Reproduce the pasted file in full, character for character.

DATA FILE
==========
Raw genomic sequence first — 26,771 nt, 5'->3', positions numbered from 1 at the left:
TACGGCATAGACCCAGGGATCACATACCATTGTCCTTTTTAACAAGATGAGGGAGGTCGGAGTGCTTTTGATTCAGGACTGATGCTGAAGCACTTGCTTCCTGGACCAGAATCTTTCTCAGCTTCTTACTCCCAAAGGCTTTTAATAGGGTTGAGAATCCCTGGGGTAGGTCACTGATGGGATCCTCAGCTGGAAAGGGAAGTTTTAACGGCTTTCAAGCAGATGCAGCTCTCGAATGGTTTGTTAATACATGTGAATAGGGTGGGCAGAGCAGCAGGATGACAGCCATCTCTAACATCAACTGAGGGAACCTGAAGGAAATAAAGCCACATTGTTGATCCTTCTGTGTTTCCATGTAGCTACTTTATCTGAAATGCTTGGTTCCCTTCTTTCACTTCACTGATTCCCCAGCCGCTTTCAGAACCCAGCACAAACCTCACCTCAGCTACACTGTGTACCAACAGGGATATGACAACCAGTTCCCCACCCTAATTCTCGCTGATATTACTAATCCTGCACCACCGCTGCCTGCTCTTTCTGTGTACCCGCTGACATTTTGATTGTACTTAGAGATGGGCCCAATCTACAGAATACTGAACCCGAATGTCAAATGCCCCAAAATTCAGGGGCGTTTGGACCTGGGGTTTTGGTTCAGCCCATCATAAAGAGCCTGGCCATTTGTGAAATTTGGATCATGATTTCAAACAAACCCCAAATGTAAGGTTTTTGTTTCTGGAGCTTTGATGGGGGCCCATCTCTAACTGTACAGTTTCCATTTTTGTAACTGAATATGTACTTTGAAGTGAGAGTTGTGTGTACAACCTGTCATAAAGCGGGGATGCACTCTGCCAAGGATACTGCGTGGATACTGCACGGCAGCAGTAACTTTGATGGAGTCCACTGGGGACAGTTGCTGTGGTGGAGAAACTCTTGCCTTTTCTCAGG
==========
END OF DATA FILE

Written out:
Raw genomic sequence first — 26,771 nt, 5'->3', positions numbered from 1 at the left:
TACGGCATAGACCCAGGGATCACATACCATTGTCCTTTTTAACAAGATGAGGGAGGTCGGAGTGCTTTTGATTCAGGACTGATGCTGAAGCACTTGCTTCCTGGACCAGAATCTTTCTCAGCTTCTTACTCCCAAAGGCTTTTAATAGGGTTGAGAATCCCTGGGGTAGGTCACTGATGGGATCCTCAGCTGGAAAGGGAAGTTTTAACGGCTTTCAAGCAGATGCAGCTCTCGAATGGTTTGTTAATACATGTGAATAGGGTGGGCAGAGCAGCAGGATGACAGCCATCTCTAACATCAACTGAGGGAACCTGAAGGAAATAAAGCCACATTGTTGATCCTTCTGTGTTTCCATGTAGCTACTTTATCTGAAATGCTTGGTTCCCTTCTTTCACTTCACTGATTCCCCAGCCGCTTTCAGAACCCAGCACAAACCTCACCTCAGCTACACTGTGTACCAACAGGGATATGACAACCAGTTCCCCACCCTAATTCTCGCTGATATTACTAATCCTGCACCACCGCTGCCTGCTCTTTCTGTGTACCCGCTGACATTTTGATTGTACTTAGAGATGGGCCCAATCTACAGAATACTGAACCCGAATGTCAAATGCCCCAAAATTCAGGGGCGTTTGGACCTGGGGTTTTGGTTCAGCCCATCATAAAGAGCCTGGCCATTTGTGAAATTTGGATCATGATTTCAAACAAACCCCAAATGTAAGGTTTTTGTTTCTGGAGCTTTGATGGGGGCCCATCTCTAACTGTACAGTTTCCATTTTTGTAACTGAATATGTACTTTGAAGTGAGAGTTGTGTGTACAACCTGTCATAAAGCGGGGATGCACTCTGCCAAGGATACTGCGTGGATACTGCACGGCAGCAGTAACTTTGATGGAGTCCACTGGGGACAGTTGCTGTGGTGGAGAAACTCTTGCCTTTTCTCAGG